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Lea (Babcock) Wallace ('10) Fights for Educational Equity through Teach for America
Categories: General, Alumni
Posted: 7/17/2017

Lea (Babcock) Wallace (’10) finds fulfilment in the day-to-day business of education as a recruitment associate for Teach for America in the Athens/Atlanta region.

Upon graduation from the University of Georgia in 2014, Lea made the decision to take on a teaching placement at Glencliff High School in Nashville through Teach for America. Not certain if it was the right decision, she reached out to former teachers at Whitefield. Coach Johnson, Mr. Hellier, and Ms. Bonnem all encouraged her to “go for it.” Their support was one of the underlying motivations that gave her confidence to head into the unknown.

Teach for America enlists the country’s most promising future leaders in the movement to eliminate educational inequity. Working alongside team members, Lea develops and executes strategies to build movements for educational equity on college campuses and in communities across the country, recruiting a diverse group of members across a portfolio of colleges and universities and professional sectors.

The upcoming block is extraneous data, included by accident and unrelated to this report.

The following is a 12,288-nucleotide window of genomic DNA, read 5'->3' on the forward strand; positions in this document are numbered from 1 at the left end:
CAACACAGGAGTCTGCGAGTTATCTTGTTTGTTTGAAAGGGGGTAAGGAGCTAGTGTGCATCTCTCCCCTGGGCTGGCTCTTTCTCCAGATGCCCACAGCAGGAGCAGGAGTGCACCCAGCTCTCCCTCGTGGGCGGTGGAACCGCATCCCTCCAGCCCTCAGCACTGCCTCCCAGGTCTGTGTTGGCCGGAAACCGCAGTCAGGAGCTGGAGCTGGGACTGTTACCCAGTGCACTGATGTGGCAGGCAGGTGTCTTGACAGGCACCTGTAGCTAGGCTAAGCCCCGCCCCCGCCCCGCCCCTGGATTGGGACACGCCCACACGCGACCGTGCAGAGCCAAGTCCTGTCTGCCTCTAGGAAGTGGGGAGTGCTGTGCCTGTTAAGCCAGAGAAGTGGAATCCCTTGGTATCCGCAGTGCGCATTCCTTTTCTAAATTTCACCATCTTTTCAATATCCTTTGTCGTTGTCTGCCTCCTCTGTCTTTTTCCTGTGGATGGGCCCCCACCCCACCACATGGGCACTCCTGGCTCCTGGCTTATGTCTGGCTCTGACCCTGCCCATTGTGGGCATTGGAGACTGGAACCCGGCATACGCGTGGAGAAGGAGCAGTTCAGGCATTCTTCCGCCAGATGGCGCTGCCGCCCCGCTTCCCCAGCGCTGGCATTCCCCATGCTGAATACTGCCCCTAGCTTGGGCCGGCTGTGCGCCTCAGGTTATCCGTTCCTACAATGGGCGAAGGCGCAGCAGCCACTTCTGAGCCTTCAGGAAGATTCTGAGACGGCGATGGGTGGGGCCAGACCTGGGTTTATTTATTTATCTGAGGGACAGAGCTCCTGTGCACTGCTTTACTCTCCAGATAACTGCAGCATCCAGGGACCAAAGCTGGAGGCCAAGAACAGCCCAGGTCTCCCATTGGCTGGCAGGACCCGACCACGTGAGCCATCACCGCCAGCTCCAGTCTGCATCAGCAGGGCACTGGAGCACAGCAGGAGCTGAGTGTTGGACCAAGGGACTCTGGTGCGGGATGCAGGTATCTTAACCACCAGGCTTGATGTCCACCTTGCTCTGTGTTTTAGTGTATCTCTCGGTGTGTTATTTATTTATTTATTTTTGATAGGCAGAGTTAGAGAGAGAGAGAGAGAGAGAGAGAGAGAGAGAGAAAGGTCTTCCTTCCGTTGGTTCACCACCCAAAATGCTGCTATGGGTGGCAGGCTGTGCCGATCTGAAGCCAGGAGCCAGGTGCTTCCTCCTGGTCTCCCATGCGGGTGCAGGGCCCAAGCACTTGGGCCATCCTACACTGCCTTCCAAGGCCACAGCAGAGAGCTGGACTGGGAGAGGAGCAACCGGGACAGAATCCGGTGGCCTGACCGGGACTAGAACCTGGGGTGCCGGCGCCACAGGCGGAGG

Glencliff, where Lea taught, is one of the most diverse high schools in Nashville, where their motto is “Our diversity is our strength.” Lea had 230 students, most of which were 12th-grade boys. In the student population at Glencliff, Lea experienced 142 nationalities and 26 different languages. Most of her students came to her with a third-grade reading level. She had her work cut out for her.

"While at Glencliff, I got to be a part of the team that brought Young Lives (for teen moms) to the community," said Lea. "I assisted in several of my students’ deliveries and mentored 40+ of my teen moms at Glencliff on how to care for their babies. I am SO PROUD of my students and their willingness to care for their children, finish high school, and go on to college."

When asked how she managed with such a diverse group, her answer was, “I truly couldn’t have survived teaching without the incredible love and support of my students and the community. They welcomed me in like family and made me one of their own. I was in no way a 'savior' to my kids or the South Nashville community. My students are the backbone of their families, and they are ushering in so much opportunity through their willingness to work hard in school, hold 40+ hour/week jobs, and take care of their own siblings and sometimes children. It was with their help, I succeeded.”

While in Nashville, Lea received her master’s degree from Lipscomb University in secondary education and instruction. She also met her husband, Jarryd Wallace, who is a Team USA paralympic sprinter.

Lea has made a difference in the lives of her students, helping to secure some 25 scholarships at David Lipscomb College and other local colleges. While she has been instrumental in helping them to maneuver the pathway to college, she also enjoys maintaining contact with her former students.

“I always appreciate the opportunity to talk about the students and the work that I love!”